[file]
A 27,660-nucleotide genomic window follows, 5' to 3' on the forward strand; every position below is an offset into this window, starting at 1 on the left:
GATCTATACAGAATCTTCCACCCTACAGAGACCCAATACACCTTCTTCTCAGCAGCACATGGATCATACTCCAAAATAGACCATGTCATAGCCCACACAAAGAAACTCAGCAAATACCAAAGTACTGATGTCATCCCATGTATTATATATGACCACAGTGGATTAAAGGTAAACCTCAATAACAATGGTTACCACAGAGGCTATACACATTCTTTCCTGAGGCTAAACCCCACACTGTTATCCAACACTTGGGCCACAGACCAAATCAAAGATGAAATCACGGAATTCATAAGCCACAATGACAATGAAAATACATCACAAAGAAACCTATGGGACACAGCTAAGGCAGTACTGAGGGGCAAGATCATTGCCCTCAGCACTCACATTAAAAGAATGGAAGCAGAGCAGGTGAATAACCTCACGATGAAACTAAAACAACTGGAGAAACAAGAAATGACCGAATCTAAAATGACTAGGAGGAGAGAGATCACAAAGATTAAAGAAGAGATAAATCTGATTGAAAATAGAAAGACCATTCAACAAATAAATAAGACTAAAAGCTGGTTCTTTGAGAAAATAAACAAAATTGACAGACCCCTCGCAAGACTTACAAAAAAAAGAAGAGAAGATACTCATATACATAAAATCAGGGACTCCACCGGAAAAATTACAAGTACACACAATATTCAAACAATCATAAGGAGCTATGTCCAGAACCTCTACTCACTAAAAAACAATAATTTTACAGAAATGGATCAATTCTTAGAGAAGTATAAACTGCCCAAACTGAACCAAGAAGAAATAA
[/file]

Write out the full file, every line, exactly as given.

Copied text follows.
A 27,660-nucleotide genomic window follows, 5' to 3' on the forward strand; every position below is an offset into this window, starting at 1 on the left:
GATCTATACAGAATCTTCCACCCTACAGAGACCCAATACACCTTCTTCTCAGCAGCACATGGATCATACTCCAAAATAGACCATGTCATAGCCCACACAAAGAAACTCAGCAAATACCAAAGTACTGATGTCATCCCATGTATTATATATGACCACAGTGGATTAAAGGTAAACCTCAATAACAATGGTTACCACAGAGGCTATACACATTCTTTCCTGAGGCTAAACCCCACACTGTTATCCAACACTTGGGCCACAGACCAAATCAAAGATGAAATCACGGAATTCATAAGCCACAATGACAATGAAAATACATCACAAAGAAACCTATGGGACACAGCTAAGGCAGTACTGAGGGGCAAGATCATTGCCCTCAGCACTCACATTAAAAGAATGGAAGCAGAGCAGGTGAATAACCTCACGATGAAACTAAAACAACTGGAGAAACAAGAAATGACCGAATCTAAAATGACTAGGAGGAGAGAGATCACAAAGATTAAAGAAGAGATAAATCTGATTGAAAATAGAAAGACCATTCAACAAATAAATAAGACTAAAAGCTGGTTCTTTGAGAAAATAAACAAAATTGACAGACCCCTCGCAAGACTTACAAAAAAAAGAAGAGAAGATACTCATATACATAAAATCAGGGACTCCACCGGAAAAATTACAAGTACACACAATATTCAAACAATCATAAGGAGCTATGTCCAGAACCTCTACTCACTAAAAAACAATAATTTTACAGAAATGGATCAATTCTTAGAGAAGTATAAACTGCCCAAACTGAACCAAGAAGAAATAA